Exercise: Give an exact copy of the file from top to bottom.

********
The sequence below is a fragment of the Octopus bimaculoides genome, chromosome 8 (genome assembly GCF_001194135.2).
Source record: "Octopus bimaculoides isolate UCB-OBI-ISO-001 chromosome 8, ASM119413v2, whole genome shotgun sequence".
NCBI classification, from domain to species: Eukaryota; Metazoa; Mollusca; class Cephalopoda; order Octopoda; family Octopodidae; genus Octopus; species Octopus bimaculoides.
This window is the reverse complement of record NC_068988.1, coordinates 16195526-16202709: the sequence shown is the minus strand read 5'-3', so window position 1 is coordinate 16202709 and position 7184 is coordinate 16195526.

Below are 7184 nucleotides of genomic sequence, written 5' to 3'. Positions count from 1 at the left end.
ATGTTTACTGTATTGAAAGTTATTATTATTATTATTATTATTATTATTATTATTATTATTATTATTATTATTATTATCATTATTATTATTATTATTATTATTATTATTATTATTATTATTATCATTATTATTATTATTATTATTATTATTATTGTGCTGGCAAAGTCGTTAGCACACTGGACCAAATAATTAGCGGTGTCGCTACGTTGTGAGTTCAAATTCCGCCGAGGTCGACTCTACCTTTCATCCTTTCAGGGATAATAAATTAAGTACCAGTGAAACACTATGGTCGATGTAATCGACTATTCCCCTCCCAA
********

The sequence below is a fragment of the Octopus bimaculoides genome, chromosome 8 (genome assembly GCF_001194135.2).
Source record: "Octopus bimaculoides isolate UCB-OBI-ISO-001 chromosome 8, ASM119413v2, whole genome shotgun sequence".
NCBI classification, from domain to species: Eukaryota; Metazoa; Mollusca; class Cephalopoda; order Octopoda; family Octopodidae; genus Octopus; species Octopus bimaculoides.
This window is the reverse complement of record NC_068988.1, coordinates 16195526-16202709: the sequence shown is the minus strand read 5'-3', so window position 1 is coordinate 16202709 and position 7184 is coordinate 16195526.

Below are 7184 nucleotides of genomic sequence, written 5' to 3'. Positions count from 1 at the left end.
ATGTTTACTGTATTGAAAGTTATTATTATTATTATTATTATTATTATTATTATTATTATTATTATTATTATTATTATCATTATTATTATTATTATTATTATTATTATTATTATTATTATTATCATTATTATTATTATTATTATTATTATTATTGTGCTGGCAAAGTCGTTAGCACACTGGACCAAATAATTAGCGGTGTCGCTACGTTGTGAGTTCAAATTCCGCCGAGGTCGACTCTACCTTTCATCCTTTCAGGGATAATAAATTAAGTACCAGTGAAACACTATGGTCGATGTAATCGACTATTCCCCTCCCAA